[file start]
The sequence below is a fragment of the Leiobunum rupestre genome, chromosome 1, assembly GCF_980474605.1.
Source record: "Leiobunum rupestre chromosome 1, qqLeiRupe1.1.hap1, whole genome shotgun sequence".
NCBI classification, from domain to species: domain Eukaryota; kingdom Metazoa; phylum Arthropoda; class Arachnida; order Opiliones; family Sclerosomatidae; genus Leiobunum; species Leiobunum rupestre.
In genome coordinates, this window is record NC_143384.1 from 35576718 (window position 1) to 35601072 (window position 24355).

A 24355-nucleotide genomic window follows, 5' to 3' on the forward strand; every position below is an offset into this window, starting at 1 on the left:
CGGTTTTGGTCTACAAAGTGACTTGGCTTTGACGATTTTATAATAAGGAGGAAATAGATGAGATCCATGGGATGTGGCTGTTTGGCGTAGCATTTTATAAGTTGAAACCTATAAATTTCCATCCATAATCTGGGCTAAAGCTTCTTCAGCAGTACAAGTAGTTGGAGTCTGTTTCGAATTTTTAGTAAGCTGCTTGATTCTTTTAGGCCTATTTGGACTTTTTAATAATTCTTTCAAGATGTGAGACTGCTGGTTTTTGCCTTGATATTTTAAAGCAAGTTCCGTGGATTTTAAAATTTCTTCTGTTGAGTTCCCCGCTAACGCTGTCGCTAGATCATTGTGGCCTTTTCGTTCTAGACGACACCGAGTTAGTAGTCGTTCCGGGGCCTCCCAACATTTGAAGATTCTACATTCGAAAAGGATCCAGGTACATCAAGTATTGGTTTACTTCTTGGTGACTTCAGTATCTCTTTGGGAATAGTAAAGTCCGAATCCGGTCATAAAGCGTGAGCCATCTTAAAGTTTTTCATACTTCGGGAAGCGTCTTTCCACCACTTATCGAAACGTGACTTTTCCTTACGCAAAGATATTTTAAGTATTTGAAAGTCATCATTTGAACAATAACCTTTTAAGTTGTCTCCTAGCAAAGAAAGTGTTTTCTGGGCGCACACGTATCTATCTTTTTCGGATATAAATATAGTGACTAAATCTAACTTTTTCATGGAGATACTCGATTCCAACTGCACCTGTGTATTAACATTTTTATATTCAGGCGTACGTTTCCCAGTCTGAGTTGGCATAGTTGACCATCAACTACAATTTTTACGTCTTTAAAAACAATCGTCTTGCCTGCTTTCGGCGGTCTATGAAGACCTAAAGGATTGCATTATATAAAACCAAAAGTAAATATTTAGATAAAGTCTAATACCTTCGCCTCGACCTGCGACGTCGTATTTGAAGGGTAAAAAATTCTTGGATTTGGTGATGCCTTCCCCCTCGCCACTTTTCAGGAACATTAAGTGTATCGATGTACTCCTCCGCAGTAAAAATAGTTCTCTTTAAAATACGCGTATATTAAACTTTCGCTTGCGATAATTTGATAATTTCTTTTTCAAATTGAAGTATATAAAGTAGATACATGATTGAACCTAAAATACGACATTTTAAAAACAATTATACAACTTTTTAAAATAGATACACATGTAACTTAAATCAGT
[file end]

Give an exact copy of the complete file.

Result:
The sequence below is a fragment of the Leiobunum rupestre genome, chromosome 1, assembly GCF_980474605.1.
Source record: "Leiobunum rupestre chromosome 1, qqLeiRupe1.1.hap1, whole genome shotgun sequence".
NCBI classification, from domain to species: domain Eukaryota; kingdom Metazoa; phylum Arthropoda; class Arachnida; order Opiliones; family Sclerosomatidae; genus Leiobunum; species Leiobunum rupestre.
In genome coordinates, this window is record NC_143384.1 from 35576718 (window position 1) to 35601072 (window position 24355).

A 24355-nucleotide genomic window follows, 5' to 3' on the forward strand; every position below is an offset into this window, starting at 1 on the left:
CGGTTTTGGTCTACAAAGTGACTTGGCTTTGACGATTTTATAATAAGGAGGAAATAGATGAGATCCATGGGATGTGGCTGTTTGGCGTAGCATTTTATAAGTTGAAACCTATAAATTTCCATCCATAATCTGGGCTAAAGCTTCTTCAGCAGTACAAGTAGTTGGAGTCTGTTTCGAATTTTTAGTAAGCTGCTTGATTCTTTTAGGCCTATTTGGACTTTTTAATAATTCTTTCAAGATGTGAGACTGCTGGTTTTTGCCTTGATATTTTAAAGCAAGTTCCGTGGATTTTAAAATTTCTTCTGTTGAGTTCCCCGCTAACGCTGTCGCTAGATCATTGTGGCCTTTTCGTTCTAGACGACACCGAGTTAGTAGTCGTTCCGGGGCCTCCCAACATTTGAAGATTCTACATTCGAAAAGGATCCAGGTACATCAAGTATTGGTTTACTTCTTGGTGACTTCAGTATCTCTTTGGGAATAGTAAAGTCCGAATCCGGTCATAAAGCGTGAGCCATCTTAAAGTTTTTCATACTTCGGGAAGCGTCTTTCCACCACTTATCGAAACGTGACTTTTCCTTACGCAAAGATATTTTAAGTATTTGAAAGTCATCATTTGAACAATAACCTTTTAAGTTGTCTCCTAGCAAAGAAAGTGTTTTCTGGGCGCACACGTATCTATCTTTTTCGGATATAAATATAGTGACTAAATCTAACTTTTTCATGGAGATACTCGATTCCAACTGCACCTGTGTATTAACATTTTTATATTCAGGCGTACGTTTCCCAGTCTGAGTTGGCATAGTTGACCATCAACTACAATTTTTACGTCTTTAAAAACAATCGTCTTGCCTGCTTTCGGCGGTCTATGAAGACCTAAAGGATTGCATTATATAAAACCAAAAGTAAATATTTAGATAAAGTCTAATACCTTCGCCTCGACCTGCGACGTCGTATTTGAAGGGTAAAAAATTCTTGGATTTGGTGATGCCTTCCCCCTCGCCACTTTTCAGGAACATTAAGTGTATCGATGTACTCCTCCGCAGTAAAAATAGTTCTCTTTAAAATACGCGTATATTAAACTTTCGCTTGCGATAATTTGATAATTTCTTTTTCAAATTGAAGTATATAAAGTAGATACATGATTGAACCTAAAATACGACATTTTAAAAACAATTATACAACTTTTTAAAATAGATACACATGTAACTTAAATCAGT